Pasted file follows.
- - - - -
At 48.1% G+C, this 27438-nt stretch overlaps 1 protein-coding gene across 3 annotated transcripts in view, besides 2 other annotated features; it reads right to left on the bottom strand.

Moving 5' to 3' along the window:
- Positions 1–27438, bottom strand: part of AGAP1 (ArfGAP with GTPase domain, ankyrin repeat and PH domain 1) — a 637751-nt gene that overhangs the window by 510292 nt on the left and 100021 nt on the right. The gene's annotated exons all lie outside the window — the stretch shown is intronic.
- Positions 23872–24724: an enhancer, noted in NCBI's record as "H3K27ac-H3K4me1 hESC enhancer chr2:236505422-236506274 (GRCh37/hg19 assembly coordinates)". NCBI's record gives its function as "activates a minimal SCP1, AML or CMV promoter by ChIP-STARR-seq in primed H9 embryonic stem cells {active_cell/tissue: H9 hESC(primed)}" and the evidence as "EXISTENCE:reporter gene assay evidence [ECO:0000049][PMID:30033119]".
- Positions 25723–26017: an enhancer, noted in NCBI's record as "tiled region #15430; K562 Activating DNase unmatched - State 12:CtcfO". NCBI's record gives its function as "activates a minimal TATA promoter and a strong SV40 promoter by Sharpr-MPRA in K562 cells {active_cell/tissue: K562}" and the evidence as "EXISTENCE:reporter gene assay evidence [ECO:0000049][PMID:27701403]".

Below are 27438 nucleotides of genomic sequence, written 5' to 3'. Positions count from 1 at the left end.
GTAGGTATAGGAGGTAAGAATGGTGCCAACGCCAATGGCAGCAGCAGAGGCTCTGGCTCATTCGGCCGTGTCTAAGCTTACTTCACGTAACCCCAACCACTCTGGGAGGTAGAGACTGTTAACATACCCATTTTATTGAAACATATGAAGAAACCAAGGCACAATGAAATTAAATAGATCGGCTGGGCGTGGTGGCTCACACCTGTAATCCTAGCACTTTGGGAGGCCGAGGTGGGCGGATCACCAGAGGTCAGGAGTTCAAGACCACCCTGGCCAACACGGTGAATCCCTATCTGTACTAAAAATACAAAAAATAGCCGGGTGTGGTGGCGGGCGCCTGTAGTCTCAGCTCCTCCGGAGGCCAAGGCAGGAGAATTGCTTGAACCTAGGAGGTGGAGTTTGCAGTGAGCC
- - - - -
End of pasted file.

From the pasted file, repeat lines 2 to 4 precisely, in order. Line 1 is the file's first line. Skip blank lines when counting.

Moving 5' to 3' along the window:
- Positions 1–27438, bottom strand: part of AGAP1 (ArfGAP with GTPase domain, ankyrin repeat and PH domain 1) — a 637751-nt gene that overhangs the window by 510292 nt on the left and 100021 nt on the right. The gene's annotated exons all lie outside the window — the stretch shown is intronic.
- Positions 23872–24724: an enhancer, noted in NCBI's record as "H3K27ac-H3K4me1 hESC enhancer chr2:236505422-236506274 (GRCh37/hg19 assembly coordinates)". NCBI's record gives its function as "activates a minimal SCP1, AML or CMV promoter by ChIP-STARR-seq in primed H9 embryonic stem cells {active_cell/tissue: H9 hESC(primed)}" and the evidence as "EXISTENCE:reporter gene assay evidence [ECO:0000049][PMID:30033119]".